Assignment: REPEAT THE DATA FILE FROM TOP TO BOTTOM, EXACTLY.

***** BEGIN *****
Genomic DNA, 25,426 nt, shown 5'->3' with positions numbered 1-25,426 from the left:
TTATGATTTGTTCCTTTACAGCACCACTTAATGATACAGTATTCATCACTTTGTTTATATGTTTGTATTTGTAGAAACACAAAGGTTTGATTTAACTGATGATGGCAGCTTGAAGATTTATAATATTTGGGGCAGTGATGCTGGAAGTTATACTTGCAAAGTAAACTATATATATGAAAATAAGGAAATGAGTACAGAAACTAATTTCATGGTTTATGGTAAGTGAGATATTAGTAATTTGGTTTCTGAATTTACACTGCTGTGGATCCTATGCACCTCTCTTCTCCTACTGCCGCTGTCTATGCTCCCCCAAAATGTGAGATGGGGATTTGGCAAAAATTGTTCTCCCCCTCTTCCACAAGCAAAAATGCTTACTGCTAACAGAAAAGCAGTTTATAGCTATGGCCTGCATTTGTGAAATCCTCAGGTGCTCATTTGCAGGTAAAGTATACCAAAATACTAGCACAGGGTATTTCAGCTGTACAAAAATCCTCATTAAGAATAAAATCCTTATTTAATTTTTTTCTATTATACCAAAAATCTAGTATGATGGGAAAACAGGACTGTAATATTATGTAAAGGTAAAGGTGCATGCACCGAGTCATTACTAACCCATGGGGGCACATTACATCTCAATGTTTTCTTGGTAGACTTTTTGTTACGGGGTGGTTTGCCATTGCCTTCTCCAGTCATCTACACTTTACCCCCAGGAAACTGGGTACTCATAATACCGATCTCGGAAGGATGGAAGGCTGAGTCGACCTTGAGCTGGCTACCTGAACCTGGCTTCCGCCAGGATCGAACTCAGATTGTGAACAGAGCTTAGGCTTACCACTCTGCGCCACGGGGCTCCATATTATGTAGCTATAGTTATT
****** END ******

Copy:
Genomic DNA, 25,426 nt, shown 5'->3' with positions numbered 1-25,426 from the left:
TTATGATTTGTTCCTTTACAGCACCACTTAATGATACAGTATTCATCACTTTGTTTATATGTTTGTATTTGTAGAAACACAAAGGTTTGATTTAACTGATGATGGCAGCTTGAAGATTTATAATATTTGGGGCAGTGATGCTGGAAGTTATACTTGCAAAGTAAACTATATATATGAAAATAAGGAAATGAGTACAGAAACTAATTTCATGGTTTATGGTAAGTGAGATATTAGTAATTTGGTTTCTGAATTTACACTGCTGTGGATCCTATGCACCTCTCTTCTCCTACTGCCGCTGTCTATGCTCCCCCAAAATGTGAGATGGGGATTTGGCAAAAATTGTTCTCCCCCTCTTCCACAAGCAAAAATGCTTACTGCTAACAGAAAAGCAGTTTATAGCTATGGCCTGCATTTGTGAAATCCTCAGGTGCTCATTTGCAGGTAAAGTATACCAAAATACTAGCACAGGGTATTTCAGCTGTACAAAAATCCTCATTAAGAATAAAATCCTTATTTAATTTTTTTCTATTATACCAAAAATCTAGTATGATGGGAAAACAGGACTGTAATATTATGTAAAGGTAAAGGTGCATGCACCGAGTCATTACTAACCCATGGGGGCACATTACATCTCAATGTTTTCTTGGTAGACTTTTTGTTACGGGGTGGTTTGCCATTGCCTTCTCCAGTCATCTACACTTTACCCCCAGGAAACTGGGTACTCATAATACCGATCTCGGAAGGATGGAAGGCTGAGTCGACCTTGAGCTGGCTACCTGAACCTGGCTTCCGCCAGGATCGAACTCAGATTGTGAACAGAGCTTAGGCTTACCACTCTGCGCCACGGGGCTCCATATTATGTAGCTATAGTTATT